Monday Newspapers: Privatize the Forces, Import Energy and Keep the Lights On | New
Some people in Finland are considering personal loans to cover their heating bills.
Mayor of Helsinki Juhana Vartiainen (NCP) told Helsingin Sanomat (siirryt toiseen palveluun) that Helsinki – like other parts of Finland – is home to too few people of working age compared to the general “welfare promises” made.
Raising the productivity of city workers is one way to stretch funds, according to Vartiainen, who told HS he favors a pay-for-performance system.
The mayor also suggested the city should stop producing its own school and hospital meals as well, outsourcing the food instead.
“It is generally accepted that the motive of making a profit in private enterprise increases productivity,” he told the newspaper.
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Economic Daily Kauppalehti (siirryt toiseen palveluun) reports that the value of energy imports in Finland increased by 141% in the first half of this year. Data from Statistics Finland indicates that energy imports between January and June were valued at €9.1 billion, an increase of 141% compared to the same period last year.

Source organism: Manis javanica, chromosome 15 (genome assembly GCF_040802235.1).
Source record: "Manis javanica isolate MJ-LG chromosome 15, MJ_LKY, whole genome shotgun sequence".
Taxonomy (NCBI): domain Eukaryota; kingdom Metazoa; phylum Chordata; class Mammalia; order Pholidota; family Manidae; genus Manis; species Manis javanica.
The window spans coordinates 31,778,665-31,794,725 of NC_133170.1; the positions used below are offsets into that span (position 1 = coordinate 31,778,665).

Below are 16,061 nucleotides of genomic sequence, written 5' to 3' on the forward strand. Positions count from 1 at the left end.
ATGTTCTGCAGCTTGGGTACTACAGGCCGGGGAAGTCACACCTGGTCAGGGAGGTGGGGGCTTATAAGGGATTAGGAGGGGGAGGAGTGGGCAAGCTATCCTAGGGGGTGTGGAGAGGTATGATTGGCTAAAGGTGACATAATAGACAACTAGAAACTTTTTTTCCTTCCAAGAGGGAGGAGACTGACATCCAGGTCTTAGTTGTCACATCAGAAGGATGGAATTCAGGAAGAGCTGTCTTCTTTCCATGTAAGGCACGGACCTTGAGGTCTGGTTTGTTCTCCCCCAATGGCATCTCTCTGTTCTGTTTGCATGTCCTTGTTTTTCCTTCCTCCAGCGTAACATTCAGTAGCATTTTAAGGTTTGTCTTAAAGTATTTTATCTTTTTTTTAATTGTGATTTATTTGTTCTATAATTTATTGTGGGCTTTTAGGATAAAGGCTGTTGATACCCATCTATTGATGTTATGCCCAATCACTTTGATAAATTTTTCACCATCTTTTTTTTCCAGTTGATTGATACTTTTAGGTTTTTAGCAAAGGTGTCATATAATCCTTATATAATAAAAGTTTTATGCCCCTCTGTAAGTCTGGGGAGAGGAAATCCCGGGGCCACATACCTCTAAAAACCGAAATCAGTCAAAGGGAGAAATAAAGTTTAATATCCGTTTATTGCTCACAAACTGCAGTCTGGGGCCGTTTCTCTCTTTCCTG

More than half of Finns say they are worried about rising electricity prices. That said, many people, especially those who live in electrically heated homes, adjust their habits ahead of winter.
Rina and Uffewho lives in an electrically heated house in Espoo, told Hufvudstadsbladet (siirryt toiseen palveluun) that they have made several changes to reduce electricity costs.
The couple said they had their dishwasher running at 10 p.m. and had recently installed a geothermal heat pump. Their townhouse co-op is also adding more roof insulation to all of its units to keep heat from escaping.
The major daily Helsingin Sanomat (HS (siirryt toiseen palveluun)) meanwhile talked to Juha Koskinenretired, living at 110m2 house in Lieto, near Turku, who said only the increase in the price of his electricity bill exceeded his pension.
While Koskinen’s solar panels supply about half of his home’s electricity needs, he said solar output dwindled as summer turned into fall, dropping to zero by November.
Koskinen said he may need to apply for a consumer loan to cover his electricity bills.
“It is very likely that I will have to go to the bank and apply for a loan. At least I am in a good position in the sense that I have enough collateral to obtain a loan. There are also people who will have to resort to payday loans,” he said.